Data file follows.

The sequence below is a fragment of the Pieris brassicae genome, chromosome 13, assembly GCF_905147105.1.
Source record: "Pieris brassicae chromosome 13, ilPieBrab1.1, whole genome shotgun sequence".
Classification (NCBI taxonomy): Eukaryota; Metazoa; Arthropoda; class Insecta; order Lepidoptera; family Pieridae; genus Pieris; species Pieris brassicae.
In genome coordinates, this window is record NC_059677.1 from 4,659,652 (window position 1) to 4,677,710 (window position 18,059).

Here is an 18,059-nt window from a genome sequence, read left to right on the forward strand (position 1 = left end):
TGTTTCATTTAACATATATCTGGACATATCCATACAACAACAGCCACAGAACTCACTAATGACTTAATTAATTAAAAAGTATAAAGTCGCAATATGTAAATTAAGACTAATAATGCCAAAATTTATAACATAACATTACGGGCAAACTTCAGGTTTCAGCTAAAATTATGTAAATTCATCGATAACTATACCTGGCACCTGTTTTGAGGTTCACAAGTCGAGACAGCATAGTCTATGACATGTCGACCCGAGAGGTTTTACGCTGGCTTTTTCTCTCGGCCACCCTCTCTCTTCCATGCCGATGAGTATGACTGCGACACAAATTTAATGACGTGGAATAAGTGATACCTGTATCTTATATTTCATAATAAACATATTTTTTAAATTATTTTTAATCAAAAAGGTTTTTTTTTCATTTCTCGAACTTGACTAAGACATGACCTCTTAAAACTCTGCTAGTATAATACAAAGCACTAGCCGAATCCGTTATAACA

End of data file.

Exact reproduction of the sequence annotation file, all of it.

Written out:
The sequence below is a fragment of the Pieris brassicae genome, chromosome 13, assembly GCF_905147105.1.
Source record: "Pieris brassicae chromosome 13, ilPieBrab1.1, whole genome shotgun sequence".
Classification (NCBI taxonomy): Eukaryota; Metazoa; Arthropoda; class Insecta; order Lepidoptera; family Pieridae; genus Pieris; species Pieris brassicae.
In genome coordinates, this window is record NC_059677.1 from 4,659,652 (window position 1) to 4,677,710 (window position 18,059).

Here is an 18,059-nt window from a genome sequence, read left to right on the forward strand (position 1 = left end):
TGTTTCATTTAACATATATCTGGACATATCCATACAACAACAGCCACAGAACTCACTAATGACTTAATTAATTAAAAAGTATAAAGTCGCAATATGTAAATTAAGACTAATAATGCCAAAATTTATAACATAACATTACGGGCAAACTTCAGGTTTCAGCTAAAATTATGTAAATTCATCGATAACTATACCTGGCACCTGTTTTGAGGTTCACAAGTCGAGACAGCATAGTCTATGACATGTCGACCCGAGAGGTTTTACGCTGGCTTTTTCTCTCGGCCACCCTCTCTCTTCCATGCCGATGAGTATGACTGCGACACAAATTTAATGACGTGGAATAAGTGATACCTGTATCTTATATTTCATAATAAACATATTTTTTAAATTATTTTTAATCAAAAAGGTTTTTTTTTCATTTCTCGAACTTGACTAAGACATGACCTCTTAAAACTCTGCTAGTATAATACAAAGCACTAGCCGAATCCGTTATAACA